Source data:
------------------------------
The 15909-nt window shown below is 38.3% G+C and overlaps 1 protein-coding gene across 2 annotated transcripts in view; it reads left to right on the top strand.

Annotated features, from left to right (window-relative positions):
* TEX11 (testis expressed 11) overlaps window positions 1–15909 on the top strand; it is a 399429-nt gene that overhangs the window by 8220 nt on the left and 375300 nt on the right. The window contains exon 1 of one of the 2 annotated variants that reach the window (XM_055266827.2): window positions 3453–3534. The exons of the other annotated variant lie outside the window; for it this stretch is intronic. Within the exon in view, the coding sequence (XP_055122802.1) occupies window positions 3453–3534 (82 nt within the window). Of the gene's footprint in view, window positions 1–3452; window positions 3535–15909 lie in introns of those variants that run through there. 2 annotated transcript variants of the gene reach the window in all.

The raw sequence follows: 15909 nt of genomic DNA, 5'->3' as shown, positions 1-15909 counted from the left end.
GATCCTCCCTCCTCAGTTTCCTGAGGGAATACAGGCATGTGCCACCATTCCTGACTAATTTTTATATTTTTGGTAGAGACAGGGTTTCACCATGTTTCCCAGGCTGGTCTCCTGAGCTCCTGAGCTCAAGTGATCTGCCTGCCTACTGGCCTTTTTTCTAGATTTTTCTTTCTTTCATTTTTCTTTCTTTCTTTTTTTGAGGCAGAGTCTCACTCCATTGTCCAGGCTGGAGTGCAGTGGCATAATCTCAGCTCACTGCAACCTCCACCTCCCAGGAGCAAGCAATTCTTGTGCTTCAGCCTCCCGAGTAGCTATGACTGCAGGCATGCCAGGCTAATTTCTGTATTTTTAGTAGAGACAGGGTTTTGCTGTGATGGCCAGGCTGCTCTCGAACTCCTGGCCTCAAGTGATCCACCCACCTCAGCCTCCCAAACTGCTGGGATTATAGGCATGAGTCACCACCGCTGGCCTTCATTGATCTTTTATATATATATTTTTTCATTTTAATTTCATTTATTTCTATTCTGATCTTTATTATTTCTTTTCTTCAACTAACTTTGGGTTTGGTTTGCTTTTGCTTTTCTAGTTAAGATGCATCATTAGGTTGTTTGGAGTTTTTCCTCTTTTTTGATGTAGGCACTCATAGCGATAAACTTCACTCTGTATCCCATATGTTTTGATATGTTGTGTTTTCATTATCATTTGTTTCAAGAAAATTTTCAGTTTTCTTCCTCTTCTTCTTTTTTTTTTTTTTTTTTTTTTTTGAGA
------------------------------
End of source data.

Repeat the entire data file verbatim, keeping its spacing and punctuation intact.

The 15909-nt window shown below is 38.3% G+C and overlaps 1 protein-coding gene across 2 annotated transcripts in view; it reads left to right on the top strand.

Annotated features, from left to right (window-relative positions):
* TEX11 (testis expressed 11) overlaps window positions 1–15909 on the top strand; it is a 399429-nt gene that overhangs the window by 8220 nt on the left and 375300 nt on the right. The window contains exon 1 of one of the 2 annotated variants that reach the window (XM_055266827.2): window positions 3453–3534. The exons of the other annotated variant lie outside the window; for it this stretch is intronic. Within the exon in view, the coding sequence (XP_055122802.1) occupies window positions 3453–3534 (82 nt within the window). Of the gene's footprint in view, window positions 1–3452; window positions 3535–15909 lie in introns of those variants that run through there. 2 annotated transcript variants of the gene reach the window in all.

The raw sequence follows: 15909 nt of genomic DNA, 5'->3' as shown, positions 1-15909 counted from the left end.
GATCCTCCCTCCTCAGTTTCCTGAGGGAATACAGGCATGTGCCACCATTCCTGACTAATTTTTATATTTTTGGTAGAGACAGGGTTTCACCATGTTTCCCAGGCTGGTCTCCTGAGCTCCTGAGCTCAAGTGATCTGCCTGCCTACTGGCCTTTTTTCTAGATTTTTCTTTCTTTCATTTTTCTTTCTTTCTTTTTTTGAGGCAGAGTCTCACTCCATTGTCCAGGCTGGAGTGCAGTGGCATAATCTCAGCTCACTGCAACCTCCACCTCCCAGGAGCAAGCAATTCTTGTGCTTCAGCCTCCCGAGTAGCTATGACTGCAGGCATGCCAGGCTAATTTCTGTATTTTTAGTAGAGACAGGGTTTTGCTGTGATGGCCAGGCTGCTCTCGAACTCCTGGCCTCAAGTGATCCACCCACCTCAGCCTCCCAAACTGCTGGGATTATAGGCATGAGTCACCACCGCTGGCCTTCATTGATCTTTTATATATATATTTTTTCATTTTAATTTCATTTATTTCTATTCTGATCTTTATTATTTCTTTTCTTCAACTAACTTTGGGTTTGGTTTGCTTTTGCTTTTCTAGTTAAGATGCATCATTAGGTTGTTTGGAGTTTTTCCTCTTTTTTGATGTAGGCACTCATAGCGATAAACTTCACTCTGTATCCCATATGTTTTGATATGTTGTGTTTTCATTATCATTTGTTTCAAGAAAATTTTCAGTTTTCTTCCTCTTCTTCTTTTTTTTTTTTTTTTTTTTTTTTGAGA